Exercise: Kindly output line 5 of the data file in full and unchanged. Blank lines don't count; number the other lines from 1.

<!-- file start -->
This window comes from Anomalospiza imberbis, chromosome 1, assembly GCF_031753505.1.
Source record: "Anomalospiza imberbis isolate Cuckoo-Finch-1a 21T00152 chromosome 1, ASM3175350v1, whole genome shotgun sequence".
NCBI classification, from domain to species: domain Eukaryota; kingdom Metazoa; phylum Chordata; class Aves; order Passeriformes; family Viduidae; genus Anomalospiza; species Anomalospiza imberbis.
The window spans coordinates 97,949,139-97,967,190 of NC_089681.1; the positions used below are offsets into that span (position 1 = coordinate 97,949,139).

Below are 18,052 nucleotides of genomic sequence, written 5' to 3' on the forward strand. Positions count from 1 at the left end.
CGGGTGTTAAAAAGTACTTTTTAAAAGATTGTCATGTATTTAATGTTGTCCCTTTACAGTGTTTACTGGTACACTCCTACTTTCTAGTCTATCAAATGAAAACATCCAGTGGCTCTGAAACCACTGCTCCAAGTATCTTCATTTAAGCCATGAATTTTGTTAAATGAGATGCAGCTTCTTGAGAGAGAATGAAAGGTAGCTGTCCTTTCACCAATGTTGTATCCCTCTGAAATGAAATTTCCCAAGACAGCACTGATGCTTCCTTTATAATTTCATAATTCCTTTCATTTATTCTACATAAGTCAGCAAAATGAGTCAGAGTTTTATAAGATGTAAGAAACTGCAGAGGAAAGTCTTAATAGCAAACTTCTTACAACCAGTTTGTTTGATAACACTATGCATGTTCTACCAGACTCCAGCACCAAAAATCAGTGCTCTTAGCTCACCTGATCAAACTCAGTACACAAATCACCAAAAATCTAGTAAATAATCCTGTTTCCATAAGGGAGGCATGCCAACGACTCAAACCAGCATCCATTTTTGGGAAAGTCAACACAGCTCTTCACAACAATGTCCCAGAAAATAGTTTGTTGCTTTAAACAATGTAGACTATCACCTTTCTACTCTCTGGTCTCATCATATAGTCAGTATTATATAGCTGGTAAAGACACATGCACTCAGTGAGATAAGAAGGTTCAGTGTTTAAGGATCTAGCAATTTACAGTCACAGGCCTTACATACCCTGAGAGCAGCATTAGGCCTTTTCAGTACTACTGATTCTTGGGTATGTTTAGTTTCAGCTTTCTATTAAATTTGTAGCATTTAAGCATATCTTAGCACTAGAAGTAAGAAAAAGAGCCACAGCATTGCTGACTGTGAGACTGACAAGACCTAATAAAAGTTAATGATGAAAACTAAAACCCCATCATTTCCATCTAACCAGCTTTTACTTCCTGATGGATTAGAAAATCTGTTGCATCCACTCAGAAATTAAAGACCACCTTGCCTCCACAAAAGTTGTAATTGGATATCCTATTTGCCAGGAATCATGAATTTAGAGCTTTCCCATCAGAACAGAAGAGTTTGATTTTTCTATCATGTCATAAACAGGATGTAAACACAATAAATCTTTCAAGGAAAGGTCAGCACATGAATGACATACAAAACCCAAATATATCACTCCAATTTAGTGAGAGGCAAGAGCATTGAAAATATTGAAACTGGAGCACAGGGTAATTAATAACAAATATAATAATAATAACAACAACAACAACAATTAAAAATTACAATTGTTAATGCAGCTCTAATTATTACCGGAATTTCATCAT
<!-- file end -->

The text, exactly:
Below are 18,052 nucleotides of genomic sequence, written 5' to 3' on the forward strand. Positions count from 1 at the left end.